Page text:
Development of lightweight ferrous alloys that are energy efficient
The aim of this project is to develop process fundamentals for producing lightweight ferrous alloys (Fe-Al-C) directly from the carbothermic reduction of alumina (Al2O3) and iron oxide (Fe2O3) at low temperatures (1500-1600°C), and to determine optimal operating parameters through comprehensive investigations on the formation of various alloy phases.
Aluminium, a key component of these alloys, is produced from the bauxite ore primarily through the electrolytic reduction of alumina using the Hall-Heroult process . This process is ranked among the most energy and CO2 intensive industrial processes . Direct carbothermic reduction of alumina: Al2O3+3C=2 Al +3CO(g), proposed as an alternative process for primary aluminium production, requires temperatures above 2100°C, and suffers from critical design issues such as aluminium carbide and oxycarbide formation, aluminium vaporization and low metal yields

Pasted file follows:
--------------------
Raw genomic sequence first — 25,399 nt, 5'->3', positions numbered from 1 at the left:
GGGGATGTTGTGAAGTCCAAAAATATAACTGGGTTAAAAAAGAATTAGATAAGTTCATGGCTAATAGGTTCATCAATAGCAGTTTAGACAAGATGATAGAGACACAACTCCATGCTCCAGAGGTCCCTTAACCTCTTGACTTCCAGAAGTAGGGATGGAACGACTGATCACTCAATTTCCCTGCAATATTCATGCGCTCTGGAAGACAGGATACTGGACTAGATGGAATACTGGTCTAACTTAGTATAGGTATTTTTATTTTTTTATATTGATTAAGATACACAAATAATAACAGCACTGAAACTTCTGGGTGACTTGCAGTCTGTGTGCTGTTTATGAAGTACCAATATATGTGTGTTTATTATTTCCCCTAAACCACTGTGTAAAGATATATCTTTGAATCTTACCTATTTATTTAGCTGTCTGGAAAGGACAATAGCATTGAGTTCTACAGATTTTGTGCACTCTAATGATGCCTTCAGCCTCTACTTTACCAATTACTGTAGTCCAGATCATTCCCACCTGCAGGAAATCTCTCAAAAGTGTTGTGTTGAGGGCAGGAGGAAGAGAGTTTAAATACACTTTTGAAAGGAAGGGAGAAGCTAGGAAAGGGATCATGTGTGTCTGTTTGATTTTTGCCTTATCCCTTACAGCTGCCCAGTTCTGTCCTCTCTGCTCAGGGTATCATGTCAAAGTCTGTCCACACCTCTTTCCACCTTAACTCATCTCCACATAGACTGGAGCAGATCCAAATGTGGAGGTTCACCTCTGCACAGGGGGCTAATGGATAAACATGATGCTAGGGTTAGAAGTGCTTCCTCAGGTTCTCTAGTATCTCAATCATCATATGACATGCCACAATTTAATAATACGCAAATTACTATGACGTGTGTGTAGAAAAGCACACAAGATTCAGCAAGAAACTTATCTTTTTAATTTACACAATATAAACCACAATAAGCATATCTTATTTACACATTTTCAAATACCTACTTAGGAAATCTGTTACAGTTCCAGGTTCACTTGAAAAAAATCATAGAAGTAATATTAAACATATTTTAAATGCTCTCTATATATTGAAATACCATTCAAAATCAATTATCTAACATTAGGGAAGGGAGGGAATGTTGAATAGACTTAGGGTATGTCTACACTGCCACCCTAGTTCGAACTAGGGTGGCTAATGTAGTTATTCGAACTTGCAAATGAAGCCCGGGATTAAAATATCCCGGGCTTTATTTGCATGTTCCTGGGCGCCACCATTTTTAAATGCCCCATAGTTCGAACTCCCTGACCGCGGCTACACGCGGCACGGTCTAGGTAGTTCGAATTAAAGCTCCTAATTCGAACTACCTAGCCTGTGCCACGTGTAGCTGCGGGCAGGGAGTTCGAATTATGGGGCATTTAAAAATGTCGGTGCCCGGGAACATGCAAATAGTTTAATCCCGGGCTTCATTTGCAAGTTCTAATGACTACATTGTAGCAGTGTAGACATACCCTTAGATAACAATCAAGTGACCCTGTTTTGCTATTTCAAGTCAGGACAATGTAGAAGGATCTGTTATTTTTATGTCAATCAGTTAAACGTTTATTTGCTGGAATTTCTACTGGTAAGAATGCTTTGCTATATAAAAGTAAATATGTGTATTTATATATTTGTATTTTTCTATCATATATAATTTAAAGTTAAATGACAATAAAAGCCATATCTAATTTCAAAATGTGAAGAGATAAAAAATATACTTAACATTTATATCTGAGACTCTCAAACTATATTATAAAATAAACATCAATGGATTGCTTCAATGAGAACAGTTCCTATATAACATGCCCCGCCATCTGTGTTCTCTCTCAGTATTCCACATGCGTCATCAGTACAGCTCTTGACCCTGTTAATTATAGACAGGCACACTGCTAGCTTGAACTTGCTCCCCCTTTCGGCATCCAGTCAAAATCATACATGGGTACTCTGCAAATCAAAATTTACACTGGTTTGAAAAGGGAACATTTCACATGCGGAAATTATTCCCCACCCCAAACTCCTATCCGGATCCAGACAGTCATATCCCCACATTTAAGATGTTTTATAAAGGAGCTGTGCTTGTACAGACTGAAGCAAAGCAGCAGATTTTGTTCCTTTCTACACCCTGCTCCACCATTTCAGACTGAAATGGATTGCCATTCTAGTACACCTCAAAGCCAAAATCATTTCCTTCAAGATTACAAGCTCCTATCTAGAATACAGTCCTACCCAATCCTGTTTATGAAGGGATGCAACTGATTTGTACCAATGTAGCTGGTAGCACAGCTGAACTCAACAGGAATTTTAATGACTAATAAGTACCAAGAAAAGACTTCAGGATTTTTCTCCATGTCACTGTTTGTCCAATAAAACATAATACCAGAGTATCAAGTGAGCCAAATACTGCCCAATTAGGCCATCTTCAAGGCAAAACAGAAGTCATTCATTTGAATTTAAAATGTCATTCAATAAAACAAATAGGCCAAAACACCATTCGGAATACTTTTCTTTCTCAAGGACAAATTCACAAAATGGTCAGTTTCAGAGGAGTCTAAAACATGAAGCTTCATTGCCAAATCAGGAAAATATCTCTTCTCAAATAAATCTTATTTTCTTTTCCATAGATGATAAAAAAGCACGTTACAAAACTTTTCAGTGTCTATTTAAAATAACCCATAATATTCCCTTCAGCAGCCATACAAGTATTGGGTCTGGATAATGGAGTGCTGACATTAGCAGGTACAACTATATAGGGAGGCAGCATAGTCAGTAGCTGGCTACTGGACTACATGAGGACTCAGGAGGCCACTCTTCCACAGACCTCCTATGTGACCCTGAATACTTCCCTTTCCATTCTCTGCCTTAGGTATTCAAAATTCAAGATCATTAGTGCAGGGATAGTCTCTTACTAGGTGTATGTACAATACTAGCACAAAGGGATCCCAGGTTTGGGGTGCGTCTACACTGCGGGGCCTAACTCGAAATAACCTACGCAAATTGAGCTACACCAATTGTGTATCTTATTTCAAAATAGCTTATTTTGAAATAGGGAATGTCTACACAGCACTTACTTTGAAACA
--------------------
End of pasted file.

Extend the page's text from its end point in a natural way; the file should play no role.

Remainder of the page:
There is a pressing need to discover new ways of producing aluminium based products that are energy efficient, economic and environmentally sustainable. During refractory degradation investigations on the Al2O3-C/Fe system at 1550°C [DP0774100], CIs Khanna and Sahajwalla observed the pickup of metallic aluminium by molten iron. As iron is known to have a high affinity for Al , this novel discovery led them to consider the possibility of using molten iron as a "thermodynamic sink" for aluminium. The CIs have performed further pilot experiments which confirm the facile carbothermic reduction of Al2O3 at 1550°C in the presence of molten iron and at atmospheric pressure . The logical extension of these key findings to the direct carbothermic reduction of mixed oxides of aluminium and iron would be an extremely significant development in the field. Fe-Al alloys are used in the automotive sector, for welding electrode manufacture, high temperature gas filters and hard surface coating applications.
This project aims to develop a novel advanced technology to produce lightweight ferrous alloys at lower temperatures (1500-1600°C). This approach will lead to an energy efficient process as the primary production routes for metallic Al and Fe will be replaced by a single system to carry out the simultaneous reduction of mixed oxides (alumina & iron oxide) and the subsequent formation of aluminium based ferrous alloys.